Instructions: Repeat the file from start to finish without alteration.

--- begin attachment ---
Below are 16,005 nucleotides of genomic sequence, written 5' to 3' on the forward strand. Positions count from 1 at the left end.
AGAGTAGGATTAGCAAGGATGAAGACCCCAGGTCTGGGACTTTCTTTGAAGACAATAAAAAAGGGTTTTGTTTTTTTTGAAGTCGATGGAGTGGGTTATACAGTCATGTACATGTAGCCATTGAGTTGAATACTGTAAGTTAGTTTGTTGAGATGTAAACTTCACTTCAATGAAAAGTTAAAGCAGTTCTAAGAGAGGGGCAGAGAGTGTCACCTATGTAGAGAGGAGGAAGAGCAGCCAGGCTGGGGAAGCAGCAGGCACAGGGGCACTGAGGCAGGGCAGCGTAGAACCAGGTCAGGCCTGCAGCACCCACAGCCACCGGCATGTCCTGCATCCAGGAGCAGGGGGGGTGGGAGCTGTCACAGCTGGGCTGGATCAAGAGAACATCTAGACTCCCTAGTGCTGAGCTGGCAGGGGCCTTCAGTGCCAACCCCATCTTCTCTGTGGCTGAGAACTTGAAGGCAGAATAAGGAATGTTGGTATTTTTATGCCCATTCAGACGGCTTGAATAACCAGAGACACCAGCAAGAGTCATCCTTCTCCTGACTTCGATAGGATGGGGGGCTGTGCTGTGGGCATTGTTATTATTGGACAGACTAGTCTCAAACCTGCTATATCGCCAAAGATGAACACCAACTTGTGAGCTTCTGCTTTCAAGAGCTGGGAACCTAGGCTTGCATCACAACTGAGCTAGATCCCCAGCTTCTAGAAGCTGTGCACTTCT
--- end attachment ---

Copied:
Below are 16,005 nucleotides of genomic sequence, written 5' to 3' on the forward strand. Positions count from 1 at the left end.
AGAGTAGGATTAGCAAGGATGAAGACCCCAGGTCTGGGACTTTCTTTGAAGACAATAAAAAAGGGTTTTGTTTTTTTTGAAGTCGATGGAGTGGGTTATACAGTCATGTACATGTAGCCATTGAGTTGAATACTGTAAGTTAGTTTGTTGAGATGTAAACTTCACTTCAATGAAAAGTTAAAGCAGTTCTAAGAGAGGGGCAGAGAGTGTCACCTATGTAGAGAGGAGGAAGAGCAGCCAGGCTGGGGAAGCAGCAGGCACAGGGGCACTGAGGCAGGGCAGCGTAGAACCAGGTCAGGCCTGCAGCACCCACAGCCACCGGCATGTCCTGCATCCAGGAGCAGGGGGGGTGGGAGCTGTCACAGCTGGGCTGGATCAAGAGAACATCTAGACTCCCTAGTGCTGAGCTGGCAGGGGCCTTCAGTGCCAACCCCATCTTCTCTGTGGCTGAGAACTTGAAGGCAGAATAAGGAATGTTGGTATTTTTATGCCCATTCAGACGGCTTGAATAACCAGAGACACCAGCAAGAGTCATCCTTCTCCTGACTTCGATAGGATGGGGGGCTGTGCTGTGGGCATTGTTATTATTGGACAGACTAGTCTCAAACCTGCTATATCGCCAAAGATGAACACCAACTTGTGAGCTTCTGCTTTCAAGAGCTGGGAACCTAGGCTTGCATCACAACTGAGCTAGATCCCCAGCTTCTAGAAGCTGTGCACTTCT